Yuliya V. Bolotova
Abstract: The article presents a simple theoretical framework that can be used to explain conduct and performance of agricultural industries and seller market power in these industries. The framework components include a linear inverse demand function, a constant marginal cost function, and a set of measures of costs, revenue, and profit. The theoretical framework is consistent with agricultural supply and price cycle, and the decision-making process of agricultural producers. The theoretical framework is used to develop applications for the U.S. peanut and potato industries represented by two problem sets provided in the teaching note, which also includes four sets of assessment questions. The article discusses implementation and practical applications of the proposed teaching activity. The target audience includes students taking undergraduate courses in agricultural economics and agribusiness programs as well as extension and outreach audiences.
Keywords: Agricultural marketing, competition, peanut industry, potato industry, seller market power
Volume 1, 2019, Posted online: September 18, 2019
Abstract: Within agricultural and applied economics, the development of and methodology for case-study research receives wide discussion. Despite this, there exists no published case-study research studies based in classic case-study methodology. Case-study research is an important methodological tool in social sciences, but generally not taught in agricultural and applied economics graduate programs. The objective is to discuss two different researchable topics requiring extensive data collection that are suitable for dissertations and research. The first topic is to help inform the theoretical contributions in geographic indications by collecting supply data for food products to better understand the relative shape of supply curves and their relative elasticities of supply for such products. The second topic is to understand the depth of agricultural global supply chains in a topical area such as sustainability. Both topics would provide cross-sectional and time-series dimensions in a detailed experimental design with individual firms being the subject of each data. There are opportunities for graduate degree programs to focus on case-study research, which would be suitable for dissertations. This is especially true for graduate students in agribusiness economics and management who have a desire to teach as a career.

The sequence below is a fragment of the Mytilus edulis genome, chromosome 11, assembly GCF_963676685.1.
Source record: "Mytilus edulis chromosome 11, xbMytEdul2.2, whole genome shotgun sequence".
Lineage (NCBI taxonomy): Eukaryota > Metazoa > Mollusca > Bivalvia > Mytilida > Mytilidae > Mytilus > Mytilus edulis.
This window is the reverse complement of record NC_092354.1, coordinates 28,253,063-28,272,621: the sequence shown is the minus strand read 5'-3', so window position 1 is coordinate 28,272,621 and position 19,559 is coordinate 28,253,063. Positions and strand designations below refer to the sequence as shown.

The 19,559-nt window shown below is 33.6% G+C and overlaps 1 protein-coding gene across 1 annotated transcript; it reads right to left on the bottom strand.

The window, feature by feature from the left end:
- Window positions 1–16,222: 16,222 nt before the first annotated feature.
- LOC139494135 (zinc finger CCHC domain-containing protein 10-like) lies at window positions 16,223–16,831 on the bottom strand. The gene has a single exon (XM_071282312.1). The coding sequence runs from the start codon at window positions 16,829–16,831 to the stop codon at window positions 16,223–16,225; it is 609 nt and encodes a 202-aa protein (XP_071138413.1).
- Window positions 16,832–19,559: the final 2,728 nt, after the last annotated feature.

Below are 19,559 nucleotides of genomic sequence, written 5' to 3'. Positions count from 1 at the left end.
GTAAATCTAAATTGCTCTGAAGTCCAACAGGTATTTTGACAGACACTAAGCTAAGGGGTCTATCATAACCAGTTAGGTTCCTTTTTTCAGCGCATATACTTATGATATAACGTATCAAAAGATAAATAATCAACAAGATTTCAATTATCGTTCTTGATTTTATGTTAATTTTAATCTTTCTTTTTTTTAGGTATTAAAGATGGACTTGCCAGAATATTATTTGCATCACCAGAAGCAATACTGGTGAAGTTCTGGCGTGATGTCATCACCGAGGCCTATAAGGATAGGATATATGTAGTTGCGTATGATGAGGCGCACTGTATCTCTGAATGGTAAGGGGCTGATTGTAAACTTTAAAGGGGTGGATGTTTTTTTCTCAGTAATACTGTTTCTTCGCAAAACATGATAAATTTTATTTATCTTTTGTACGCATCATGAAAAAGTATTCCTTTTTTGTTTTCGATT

Keywords: Agribusiness, agriculture, case-study research, economics, food, industrial organization, management
Katherine Lacy, Todd Sørensen, Eric Gibbons
Abstract: In this paper, we present a case study that uses a Planet Money podcast to introduce microeconomics students to several important economic concepts. The podcast, which is about a policy intervention in the dairy industry, reveals the unintended consequences of government price supports under the Food and Agriculture Act of 1977, which increased dairy price supports through government purchases of manufactured milk products. By 1981, the government was struggling to reduce its stockpile of 560 million pounds of cheddar cheese stored in caves across the Midwest. This case study examines the history of dairy price supports and the government’s resulting acquisition of millions of pounds of cheese, butter, and nonfat dry milk. Available on request are detailed teaching notes with learning objectives and background materials, questions (and answers) for student evaluation, and a table displaying meta-data for each question, such as learning objective, difficulty level, and Bloom’s Taxonomy level.
Keywords: Agricultural Policy, Government Cheese, Government Policy, Market Inefficiencies, Price Floor, Price Support
Abstract: This hypothetical teaching case presents learners with two ethical dilemmas faced in an agricultural sales course. The primary dilemma consists of a salesman suggesting to a student they fabricate a ride-along experience they were to complete together. A second dilemma addresses a sales representative condoning the use of “little white lies” to customers and others as part of the sales process. The case study is designed to facilitate consideration of ethical dilemmas through context-specific decision making. It allows students the opportunity to investigate choices by considering a range of factors not limited to standards of conduct and personal values. Questions help guide use of the case, and an instructor’s note is available.
Keywords: Agricultural sales, ethics